For Khan and her family, it is the holy month of Ramadan and they are unable to go to the mosques to offer prayers as a congregation. “After Ramadan we celebrate our religious holiday called Eid by going to the mosque, meeting people and having feasts,” she explains. “Eid this year might be different and lonely. We need to increase our prayers, make more donations, stay united, tolerant and think of other people who have lost jobs, houses, dear ones and their lives.”

Alleviating stress

Laura Justice, professor of educational psychology at the Ohio State University, says the pandemic conditions are stressful for all parents with schools closed and kids at home 24/7. Her own children are 17 and 13.

“A bright light in all of this is that we get more time with our children than normal,” says Justice. “There is a great deal of evidence that parental time investment with their kids — talking, reading, walking, playing, and just hanging out — has positive effects on children’s development. Being at home together provides a very special opportunity for moms to increase their time investments with their kids, and these investments don’t have to be fancy. Hang out and enjoy each other!”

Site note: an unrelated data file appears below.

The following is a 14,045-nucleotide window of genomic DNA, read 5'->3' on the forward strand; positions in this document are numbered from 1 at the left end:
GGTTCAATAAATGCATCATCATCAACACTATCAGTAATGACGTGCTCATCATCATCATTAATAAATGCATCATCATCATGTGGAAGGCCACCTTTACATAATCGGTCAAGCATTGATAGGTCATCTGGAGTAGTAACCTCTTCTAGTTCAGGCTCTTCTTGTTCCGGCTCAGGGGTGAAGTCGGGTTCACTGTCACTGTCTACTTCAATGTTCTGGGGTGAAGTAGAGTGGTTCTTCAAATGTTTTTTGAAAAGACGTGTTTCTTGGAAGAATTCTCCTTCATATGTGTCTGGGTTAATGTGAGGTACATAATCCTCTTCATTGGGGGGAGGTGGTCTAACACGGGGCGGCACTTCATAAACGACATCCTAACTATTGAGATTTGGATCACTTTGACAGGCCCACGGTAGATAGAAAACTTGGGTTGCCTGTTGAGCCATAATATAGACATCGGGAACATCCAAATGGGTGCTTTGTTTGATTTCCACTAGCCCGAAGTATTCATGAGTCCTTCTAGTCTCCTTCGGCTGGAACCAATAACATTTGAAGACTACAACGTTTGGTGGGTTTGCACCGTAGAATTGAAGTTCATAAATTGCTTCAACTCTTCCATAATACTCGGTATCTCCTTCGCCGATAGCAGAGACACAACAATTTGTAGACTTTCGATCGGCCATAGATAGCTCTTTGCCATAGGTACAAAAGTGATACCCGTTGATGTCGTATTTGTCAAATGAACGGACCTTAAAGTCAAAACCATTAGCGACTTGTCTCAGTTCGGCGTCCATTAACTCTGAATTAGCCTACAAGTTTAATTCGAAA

Justice suggests writing mom or grandma a letter, asking her to share a story about her childhood, making a video for her.

Being apart

Family education columnist Candace Kwiatek, who writes for Dayton’s Jewish Observer, is a mother and grandmother who home-schooled her children. She says mothering for her these days isn’t hugely different since her children have been far away from home for years. But there have been subtle changes.